Criticism, negative comments and passive/aggressive behaviour are hard for creative people to cope with. Learn how to handle the negativity and criticism so that it doesn’t affect your creative process.
Some criticism is useful for a creative person
Launching your professional creative career takes a huge amount of self-belief. Good reviews, praise and compliments help maintain positivity. But, does criticism of your work hit a nerve? Why is that? For most creative people, some criticism has a grain of truth in it. And, this is why it hurts. When this happens, try to step back from it to get some perspective. Think objectively and dispassionately about the criticism. Listen for recurring themes. They’ll give you valuable information and insight. Sometimes, it comes down to taste and opinion and you cannot please everyone. But a recurring pattern shows you where you’re going wrong.
How to respond to criticism
Often it depends on who’s giving the criticism and the circumstances in which it’s given. Was it done privately or publicly? Was it designed to hurt or create drama? How personal is it i.e. a constructive criticism of the work or an attack on things about you that you can’t change? If you felt it was done respectfully, then let the person know you appreciate this. It’s an opportunity to cultivate emotionally honest relationships. Was it done offensively? If you don’t appreciate how it was given but you think it was well-intentioned, then it’s best to tell that person privately. Treat the criticism and the way it was delivered as two separate issues. And if you sense it’s done from jealousy or bad feeling, just avoid the person concerned.
How creative people can handle criticism and negativity on social media
Sometimes people blow off steam and rant on social media. Maybe they just want to stir up drama, get a response or get your attention. Do you ignore it or respond? There’s a difference between letting off steam and criticism. And some people are trolls who deliberately say provocative things in order to get a reaction. Learn to spot the difference.
Strangely, many fans don’t think the artist concerned will ever read what they’ve written about them on social media channels. Some will lie outrageously and claim you were once their girlfriend/boyfriend. (Most people see through this, for the self-serving self-aggrandisement it is, fortunately…) Some will be racist, sexist, or downright mean. Conventional wisdom says to ignore them. But sadly that doesn’t usually stop them posting. Some artists or media figures have tried replying directly – sometimes more kindly than the person deserved – and this seems to make a difference in some cases. For instance, historian Mary Beard has been remarkably graceful towards her trolls.
Whatever you do, don’t react in anger and be abusive back. Once what you’ve written is out there – it’s out there forever as it can be screenshotted even if you’ve deleted it. And often it can open the floodgates to other trolls because they know they can get you to react angrily. Stand back and be amused or sorry for them for being so full of hate. Give yourself 24 hours if necessary. Be a good example and help create a culture where creative people are valued.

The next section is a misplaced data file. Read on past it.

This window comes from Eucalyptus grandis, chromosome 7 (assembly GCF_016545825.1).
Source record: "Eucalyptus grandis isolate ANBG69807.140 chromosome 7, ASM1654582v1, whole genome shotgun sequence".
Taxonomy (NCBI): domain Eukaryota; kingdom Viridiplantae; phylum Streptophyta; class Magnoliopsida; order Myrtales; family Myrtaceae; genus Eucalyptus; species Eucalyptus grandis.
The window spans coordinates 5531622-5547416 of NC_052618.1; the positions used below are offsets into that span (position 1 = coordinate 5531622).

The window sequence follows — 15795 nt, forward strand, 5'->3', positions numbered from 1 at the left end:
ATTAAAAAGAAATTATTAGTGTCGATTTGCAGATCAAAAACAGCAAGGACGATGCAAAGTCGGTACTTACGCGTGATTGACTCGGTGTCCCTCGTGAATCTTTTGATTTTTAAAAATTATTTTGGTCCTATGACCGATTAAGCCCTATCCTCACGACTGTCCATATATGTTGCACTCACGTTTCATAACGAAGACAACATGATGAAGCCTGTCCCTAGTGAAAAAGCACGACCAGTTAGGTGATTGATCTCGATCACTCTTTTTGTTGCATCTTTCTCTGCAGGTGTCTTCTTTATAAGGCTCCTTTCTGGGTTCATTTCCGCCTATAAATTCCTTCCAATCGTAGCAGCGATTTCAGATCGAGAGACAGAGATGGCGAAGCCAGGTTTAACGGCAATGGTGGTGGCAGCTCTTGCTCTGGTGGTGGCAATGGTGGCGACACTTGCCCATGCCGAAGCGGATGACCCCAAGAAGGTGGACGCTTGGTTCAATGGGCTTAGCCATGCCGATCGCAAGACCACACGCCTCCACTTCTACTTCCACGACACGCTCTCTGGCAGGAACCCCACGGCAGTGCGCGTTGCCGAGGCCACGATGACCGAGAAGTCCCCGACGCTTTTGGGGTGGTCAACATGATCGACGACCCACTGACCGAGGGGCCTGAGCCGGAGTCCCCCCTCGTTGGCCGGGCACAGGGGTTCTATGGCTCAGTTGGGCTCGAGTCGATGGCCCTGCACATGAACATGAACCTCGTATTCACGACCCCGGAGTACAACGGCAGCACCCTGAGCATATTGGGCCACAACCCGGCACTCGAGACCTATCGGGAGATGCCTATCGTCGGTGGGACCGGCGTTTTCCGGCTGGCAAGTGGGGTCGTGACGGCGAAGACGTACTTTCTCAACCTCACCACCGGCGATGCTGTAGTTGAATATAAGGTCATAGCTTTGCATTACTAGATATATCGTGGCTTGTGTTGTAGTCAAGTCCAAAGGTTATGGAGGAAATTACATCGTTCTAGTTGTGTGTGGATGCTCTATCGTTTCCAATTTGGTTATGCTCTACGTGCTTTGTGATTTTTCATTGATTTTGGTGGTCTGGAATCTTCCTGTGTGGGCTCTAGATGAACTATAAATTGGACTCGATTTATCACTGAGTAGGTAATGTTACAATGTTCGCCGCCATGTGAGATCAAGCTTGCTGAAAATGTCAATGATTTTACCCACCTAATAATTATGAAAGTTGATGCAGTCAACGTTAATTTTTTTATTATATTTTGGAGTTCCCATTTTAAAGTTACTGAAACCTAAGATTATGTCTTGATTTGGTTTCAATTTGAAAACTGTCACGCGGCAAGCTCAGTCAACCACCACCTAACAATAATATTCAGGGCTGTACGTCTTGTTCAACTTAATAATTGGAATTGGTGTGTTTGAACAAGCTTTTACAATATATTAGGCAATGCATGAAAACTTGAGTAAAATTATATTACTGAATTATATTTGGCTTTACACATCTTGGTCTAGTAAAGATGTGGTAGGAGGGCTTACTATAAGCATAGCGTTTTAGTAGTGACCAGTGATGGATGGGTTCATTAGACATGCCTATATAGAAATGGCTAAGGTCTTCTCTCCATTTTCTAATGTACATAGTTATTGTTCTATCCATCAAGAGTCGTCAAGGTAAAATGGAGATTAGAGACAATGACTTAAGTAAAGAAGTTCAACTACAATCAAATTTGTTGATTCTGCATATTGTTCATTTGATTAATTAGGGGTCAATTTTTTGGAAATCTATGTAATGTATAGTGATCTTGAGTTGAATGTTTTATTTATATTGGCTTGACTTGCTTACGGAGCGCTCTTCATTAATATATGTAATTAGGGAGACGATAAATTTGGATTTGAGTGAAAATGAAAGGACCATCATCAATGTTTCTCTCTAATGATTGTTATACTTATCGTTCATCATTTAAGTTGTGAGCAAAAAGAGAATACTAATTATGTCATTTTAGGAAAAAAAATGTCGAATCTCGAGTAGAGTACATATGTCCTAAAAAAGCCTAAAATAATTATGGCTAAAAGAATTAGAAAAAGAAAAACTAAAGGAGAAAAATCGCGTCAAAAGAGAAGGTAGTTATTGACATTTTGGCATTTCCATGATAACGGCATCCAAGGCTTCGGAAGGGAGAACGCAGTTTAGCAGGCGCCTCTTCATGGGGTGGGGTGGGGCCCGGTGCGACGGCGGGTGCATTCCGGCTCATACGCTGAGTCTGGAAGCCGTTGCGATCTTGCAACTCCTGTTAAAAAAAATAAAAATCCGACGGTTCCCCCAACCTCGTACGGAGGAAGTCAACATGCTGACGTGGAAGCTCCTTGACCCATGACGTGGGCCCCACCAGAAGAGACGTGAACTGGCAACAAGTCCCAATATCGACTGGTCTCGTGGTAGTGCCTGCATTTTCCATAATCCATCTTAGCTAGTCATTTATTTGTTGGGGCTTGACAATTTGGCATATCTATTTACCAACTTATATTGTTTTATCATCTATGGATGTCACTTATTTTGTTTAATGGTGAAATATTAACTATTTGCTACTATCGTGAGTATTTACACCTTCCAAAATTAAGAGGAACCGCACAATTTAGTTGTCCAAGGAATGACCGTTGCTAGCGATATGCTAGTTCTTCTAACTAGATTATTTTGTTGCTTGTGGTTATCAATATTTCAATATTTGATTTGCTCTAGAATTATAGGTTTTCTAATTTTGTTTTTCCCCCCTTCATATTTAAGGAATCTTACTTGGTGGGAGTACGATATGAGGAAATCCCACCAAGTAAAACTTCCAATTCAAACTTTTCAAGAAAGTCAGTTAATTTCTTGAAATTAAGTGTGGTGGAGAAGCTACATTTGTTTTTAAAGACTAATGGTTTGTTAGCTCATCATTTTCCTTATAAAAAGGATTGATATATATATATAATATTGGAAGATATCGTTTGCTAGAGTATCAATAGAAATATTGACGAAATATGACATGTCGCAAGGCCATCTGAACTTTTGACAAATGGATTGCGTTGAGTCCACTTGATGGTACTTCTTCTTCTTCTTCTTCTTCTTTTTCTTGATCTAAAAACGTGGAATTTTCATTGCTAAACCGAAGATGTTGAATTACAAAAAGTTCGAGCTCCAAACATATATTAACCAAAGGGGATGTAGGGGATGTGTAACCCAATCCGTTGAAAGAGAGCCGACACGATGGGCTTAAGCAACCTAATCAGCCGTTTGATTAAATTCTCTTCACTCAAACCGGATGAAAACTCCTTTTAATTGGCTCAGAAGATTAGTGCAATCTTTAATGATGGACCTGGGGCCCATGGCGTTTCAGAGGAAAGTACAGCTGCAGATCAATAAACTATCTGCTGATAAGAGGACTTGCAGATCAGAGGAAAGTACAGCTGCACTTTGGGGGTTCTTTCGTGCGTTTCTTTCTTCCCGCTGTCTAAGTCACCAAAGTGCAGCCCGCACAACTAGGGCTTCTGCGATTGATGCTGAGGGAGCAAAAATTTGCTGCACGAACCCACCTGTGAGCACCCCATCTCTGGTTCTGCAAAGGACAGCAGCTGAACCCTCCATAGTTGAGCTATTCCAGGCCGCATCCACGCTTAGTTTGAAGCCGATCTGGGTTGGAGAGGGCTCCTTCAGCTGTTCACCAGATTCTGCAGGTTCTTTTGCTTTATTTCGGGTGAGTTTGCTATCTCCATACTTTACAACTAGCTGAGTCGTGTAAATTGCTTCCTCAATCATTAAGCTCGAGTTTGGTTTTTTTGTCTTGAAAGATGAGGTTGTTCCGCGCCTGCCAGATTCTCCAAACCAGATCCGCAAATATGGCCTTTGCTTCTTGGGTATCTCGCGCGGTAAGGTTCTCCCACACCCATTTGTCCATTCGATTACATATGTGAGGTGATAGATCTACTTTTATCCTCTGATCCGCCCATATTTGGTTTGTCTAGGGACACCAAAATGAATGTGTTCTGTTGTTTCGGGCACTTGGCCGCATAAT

Negative aspects of the creative industry
There are some wonderful and talented people working in the creative industry. There are also bullies, eccentrics and ego-maniacs as well as those with addictions or mental health issues. Some people lie, use others and are two-faced in their ambition to achieve career success. Don’t label them too soon, but do trust your first instinct. Be wary if you’re unsure and look for proof from their behaviour. Limit your time around negative people – however young and in need of support you are, they aren’t going to provide the support and exposure you need. And they will attract the same sorts of people around them. Plus there’s a danger of absorbing their negativity and becoming insecure about what you have to offer when you are in a toxic work culture. That’s a big mistake. Be alert and protect yourself from it wherever possible.
The self-criticism that creative people indulge in
Perhaps the harshest criticism you’ll receive will be from yourself. I’d suggest you deal with your own insecurities first. I’m talking about not feeling good enough, experienced enough, undeserving of opportunities or just lacking confidence, and these internal negative voices can be your own worst enemy. Comparing yourself to your creative peers isn’t helpful as it leaves you feeling inadequate and inferior. And a true comparison isn’t even possible or fair. You are who you are, and that’s what makes what you do unique.
Try to remain aware of your strengths and weaknesses instead of verbally bashing yourself – make objective assessments when you’re feeling more peaceful if you can, and write them down to refer to. When others sense your insecurity, they are often tempted to reflect it back to you which is never a good thing. Increasing your self-awareness and confidence will allow you to handle the criticism and negativity much better.
If you’d like to know more about my creative coaching service, then contact me for a free 30-minute consultation.